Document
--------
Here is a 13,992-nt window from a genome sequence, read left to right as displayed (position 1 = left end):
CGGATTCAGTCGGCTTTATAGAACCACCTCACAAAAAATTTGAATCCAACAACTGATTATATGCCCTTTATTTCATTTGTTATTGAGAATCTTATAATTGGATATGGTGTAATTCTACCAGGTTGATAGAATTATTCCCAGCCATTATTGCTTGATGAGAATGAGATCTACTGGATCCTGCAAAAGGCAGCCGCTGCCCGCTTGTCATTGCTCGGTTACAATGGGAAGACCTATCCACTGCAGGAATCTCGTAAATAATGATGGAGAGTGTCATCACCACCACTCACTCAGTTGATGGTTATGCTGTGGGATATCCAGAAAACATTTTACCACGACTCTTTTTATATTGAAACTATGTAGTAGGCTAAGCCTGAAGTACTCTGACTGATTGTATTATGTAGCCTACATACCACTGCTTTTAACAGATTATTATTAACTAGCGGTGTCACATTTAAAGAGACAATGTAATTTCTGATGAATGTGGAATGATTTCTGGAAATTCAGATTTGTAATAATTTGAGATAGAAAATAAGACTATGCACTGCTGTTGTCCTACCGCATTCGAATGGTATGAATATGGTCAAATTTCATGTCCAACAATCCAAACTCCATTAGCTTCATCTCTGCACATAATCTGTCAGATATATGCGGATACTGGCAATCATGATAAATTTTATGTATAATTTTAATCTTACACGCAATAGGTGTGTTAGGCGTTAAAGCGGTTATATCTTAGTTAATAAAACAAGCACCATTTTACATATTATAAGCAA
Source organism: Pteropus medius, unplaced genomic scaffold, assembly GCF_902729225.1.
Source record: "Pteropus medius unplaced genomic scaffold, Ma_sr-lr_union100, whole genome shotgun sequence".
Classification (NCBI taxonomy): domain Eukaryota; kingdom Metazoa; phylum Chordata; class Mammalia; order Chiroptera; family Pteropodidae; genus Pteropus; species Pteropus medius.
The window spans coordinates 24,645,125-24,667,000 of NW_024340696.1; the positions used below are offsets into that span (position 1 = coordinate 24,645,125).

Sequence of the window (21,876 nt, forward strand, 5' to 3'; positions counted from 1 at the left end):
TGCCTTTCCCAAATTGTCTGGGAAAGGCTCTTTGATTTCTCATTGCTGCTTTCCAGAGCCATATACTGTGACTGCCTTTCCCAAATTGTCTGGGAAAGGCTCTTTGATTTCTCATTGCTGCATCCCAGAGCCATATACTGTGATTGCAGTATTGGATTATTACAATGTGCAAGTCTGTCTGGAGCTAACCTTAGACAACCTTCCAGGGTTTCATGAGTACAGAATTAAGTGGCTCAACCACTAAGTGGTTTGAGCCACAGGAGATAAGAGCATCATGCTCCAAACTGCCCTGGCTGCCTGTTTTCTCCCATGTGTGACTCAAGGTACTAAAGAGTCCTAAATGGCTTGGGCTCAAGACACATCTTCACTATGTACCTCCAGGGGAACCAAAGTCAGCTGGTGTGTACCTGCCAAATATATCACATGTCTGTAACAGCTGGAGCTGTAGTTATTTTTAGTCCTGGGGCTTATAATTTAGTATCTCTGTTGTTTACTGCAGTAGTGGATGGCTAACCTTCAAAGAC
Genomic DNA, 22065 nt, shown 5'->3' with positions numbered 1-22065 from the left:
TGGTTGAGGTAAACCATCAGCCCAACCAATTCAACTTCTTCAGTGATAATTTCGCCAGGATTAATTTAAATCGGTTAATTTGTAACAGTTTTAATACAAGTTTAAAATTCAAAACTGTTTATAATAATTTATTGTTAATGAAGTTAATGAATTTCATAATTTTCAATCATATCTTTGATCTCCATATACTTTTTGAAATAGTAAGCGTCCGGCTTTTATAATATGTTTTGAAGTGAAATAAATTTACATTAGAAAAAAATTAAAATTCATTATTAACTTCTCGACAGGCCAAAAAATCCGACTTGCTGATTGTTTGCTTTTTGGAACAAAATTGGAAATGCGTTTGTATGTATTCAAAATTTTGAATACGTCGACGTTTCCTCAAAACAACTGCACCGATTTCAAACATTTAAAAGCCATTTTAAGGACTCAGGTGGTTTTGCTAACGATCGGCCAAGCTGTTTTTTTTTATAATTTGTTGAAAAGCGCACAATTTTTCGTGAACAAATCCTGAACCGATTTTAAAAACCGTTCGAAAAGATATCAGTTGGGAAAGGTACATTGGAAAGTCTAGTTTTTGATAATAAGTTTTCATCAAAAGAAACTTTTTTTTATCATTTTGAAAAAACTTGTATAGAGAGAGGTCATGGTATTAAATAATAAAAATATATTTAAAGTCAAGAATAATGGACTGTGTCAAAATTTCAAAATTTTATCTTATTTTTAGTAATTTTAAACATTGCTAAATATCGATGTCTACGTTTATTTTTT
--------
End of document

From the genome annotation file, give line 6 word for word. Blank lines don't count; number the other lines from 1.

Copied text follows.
The window spans coordinates 24,645,125-24,667,000 of NW_024340696.1; the positions used below are offsets into that span (position 1 = coordinate 24,645,125).